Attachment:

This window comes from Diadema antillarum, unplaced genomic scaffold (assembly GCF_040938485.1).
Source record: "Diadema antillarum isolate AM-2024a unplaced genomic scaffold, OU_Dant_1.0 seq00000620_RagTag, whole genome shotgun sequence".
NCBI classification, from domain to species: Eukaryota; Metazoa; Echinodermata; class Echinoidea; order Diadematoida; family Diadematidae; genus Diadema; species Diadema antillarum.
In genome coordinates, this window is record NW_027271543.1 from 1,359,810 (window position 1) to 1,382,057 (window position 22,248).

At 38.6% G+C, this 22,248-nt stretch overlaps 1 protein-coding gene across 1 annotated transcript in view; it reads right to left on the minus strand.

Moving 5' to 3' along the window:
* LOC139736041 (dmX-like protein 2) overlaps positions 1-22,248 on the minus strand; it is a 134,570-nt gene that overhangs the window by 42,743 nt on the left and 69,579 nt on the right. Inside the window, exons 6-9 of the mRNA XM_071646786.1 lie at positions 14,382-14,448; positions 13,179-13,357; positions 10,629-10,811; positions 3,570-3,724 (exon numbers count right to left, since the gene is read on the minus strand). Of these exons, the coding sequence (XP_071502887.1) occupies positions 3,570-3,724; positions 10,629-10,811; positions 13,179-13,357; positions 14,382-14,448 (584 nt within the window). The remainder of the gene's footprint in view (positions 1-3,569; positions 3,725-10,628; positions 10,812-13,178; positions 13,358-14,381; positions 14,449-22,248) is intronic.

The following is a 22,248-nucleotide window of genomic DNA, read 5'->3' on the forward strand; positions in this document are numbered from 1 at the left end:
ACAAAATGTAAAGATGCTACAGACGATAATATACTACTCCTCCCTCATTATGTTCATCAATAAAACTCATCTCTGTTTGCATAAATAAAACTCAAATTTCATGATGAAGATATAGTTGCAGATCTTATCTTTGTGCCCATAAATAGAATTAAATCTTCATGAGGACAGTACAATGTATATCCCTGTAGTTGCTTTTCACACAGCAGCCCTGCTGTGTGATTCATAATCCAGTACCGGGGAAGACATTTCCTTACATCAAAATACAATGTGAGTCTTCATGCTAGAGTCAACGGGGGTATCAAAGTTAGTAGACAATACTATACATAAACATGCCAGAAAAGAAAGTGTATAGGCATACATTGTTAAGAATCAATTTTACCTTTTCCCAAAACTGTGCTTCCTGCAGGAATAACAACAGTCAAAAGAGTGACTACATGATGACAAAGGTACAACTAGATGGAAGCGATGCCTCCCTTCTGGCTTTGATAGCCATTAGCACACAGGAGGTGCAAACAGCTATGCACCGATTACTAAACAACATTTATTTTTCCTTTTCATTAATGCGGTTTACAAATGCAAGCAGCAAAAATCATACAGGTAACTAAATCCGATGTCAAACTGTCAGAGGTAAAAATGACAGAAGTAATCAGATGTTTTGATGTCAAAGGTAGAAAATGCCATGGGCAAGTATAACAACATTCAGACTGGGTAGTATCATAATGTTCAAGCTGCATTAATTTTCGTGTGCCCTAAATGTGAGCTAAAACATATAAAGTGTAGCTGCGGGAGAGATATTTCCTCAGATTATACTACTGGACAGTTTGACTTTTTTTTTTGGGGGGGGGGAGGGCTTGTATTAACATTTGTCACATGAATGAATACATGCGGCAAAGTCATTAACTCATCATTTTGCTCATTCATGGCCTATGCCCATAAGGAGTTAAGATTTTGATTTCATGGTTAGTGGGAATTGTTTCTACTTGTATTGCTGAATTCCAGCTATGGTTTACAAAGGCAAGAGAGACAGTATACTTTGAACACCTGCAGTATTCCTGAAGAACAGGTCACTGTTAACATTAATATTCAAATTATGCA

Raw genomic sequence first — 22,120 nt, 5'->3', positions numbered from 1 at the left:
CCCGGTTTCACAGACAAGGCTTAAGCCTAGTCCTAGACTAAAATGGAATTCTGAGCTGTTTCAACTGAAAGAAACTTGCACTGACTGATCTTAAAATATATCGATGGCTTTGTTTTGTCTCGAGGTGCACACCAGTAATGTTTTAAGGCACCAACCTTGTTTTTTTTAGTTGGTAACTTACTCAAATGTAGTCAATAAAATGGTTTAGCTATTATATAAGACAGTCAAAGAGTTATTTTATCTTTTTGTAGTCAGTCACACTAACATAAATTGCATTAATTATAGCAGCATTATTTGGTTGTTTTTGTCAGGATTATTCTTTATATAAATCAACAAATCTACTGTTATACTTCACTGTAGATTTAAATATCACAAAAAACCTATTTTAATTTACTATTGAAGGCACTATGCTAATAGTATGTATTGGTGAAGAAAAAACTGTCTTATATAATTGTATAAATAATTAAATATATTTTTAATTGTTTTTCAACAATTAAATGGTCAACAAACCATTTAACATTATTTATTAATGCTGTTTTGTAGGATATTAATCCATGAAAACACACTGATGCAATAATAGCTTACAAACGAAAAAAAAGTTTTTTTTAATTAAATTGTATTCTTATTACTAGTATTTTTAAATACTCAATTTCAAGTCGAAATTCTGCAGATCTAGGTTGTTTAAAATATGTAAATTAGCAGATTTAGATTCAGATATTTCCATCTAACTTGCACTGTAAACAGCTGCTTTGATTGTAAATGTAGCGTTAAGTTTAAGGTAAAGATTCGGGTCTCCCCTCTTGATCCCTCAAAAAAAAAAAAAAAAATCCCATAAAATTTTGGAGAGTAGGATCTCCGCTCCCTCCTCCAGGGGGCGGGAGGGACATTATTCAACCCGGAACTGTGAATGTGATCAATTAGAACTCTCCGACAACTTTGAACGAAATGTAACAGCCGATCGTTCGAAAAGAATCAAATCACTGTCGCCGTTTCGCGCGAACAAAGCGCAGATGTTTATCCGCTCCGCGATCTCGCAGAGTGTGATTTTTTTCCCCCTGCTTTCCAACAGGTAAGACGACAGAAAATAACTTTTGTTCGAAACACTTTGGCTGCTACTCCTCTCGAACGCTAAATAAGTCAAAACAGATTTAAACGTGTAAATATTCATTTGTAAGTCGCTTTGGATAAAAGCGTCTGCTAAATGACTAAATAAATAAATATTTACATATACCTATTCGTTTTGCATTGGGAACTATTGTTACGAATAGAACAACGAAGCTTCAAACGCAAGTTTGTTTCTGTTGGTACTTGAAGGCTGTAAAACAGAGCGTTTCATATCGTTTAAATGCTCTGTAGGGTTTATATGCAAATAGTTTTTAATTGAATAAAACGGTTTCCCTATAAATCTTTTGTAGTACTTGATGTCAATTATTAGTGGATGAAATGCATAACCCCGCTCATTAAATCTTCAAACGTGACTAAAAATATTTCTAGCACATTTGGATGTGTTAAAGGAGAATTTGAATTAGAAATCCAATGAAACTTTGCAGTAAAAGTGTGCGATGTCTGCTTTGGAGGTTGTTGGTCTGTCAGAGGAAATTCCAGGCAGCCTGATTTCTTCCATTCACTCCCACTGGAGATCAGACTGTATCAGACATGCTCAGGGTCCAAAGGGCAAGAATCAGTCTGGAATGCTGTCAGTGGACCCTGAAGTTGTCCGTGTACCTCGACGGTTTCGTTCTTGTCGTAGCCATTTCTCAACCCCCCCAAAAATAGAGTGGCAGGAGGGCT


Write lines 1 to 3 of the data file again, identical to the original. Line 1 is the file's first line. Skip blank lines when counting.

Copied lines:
This window comes from Diadema antillarum, unplaced genomic scaffold (assembly GCF_040938485.1).
Source record: "Diadema antillarum isolate AM-2024a unplaced genomic scaffold, OU_Dant_1.0 seq00000620_RagTag, whole genome shotgun sequence".
NCBI classification, from domain to species: Eukaryota; Metazoa; Echinodermata; class Echinoidea; order Diadematoida; family Diadematidae; genus Diadema; species Diadema antillarum.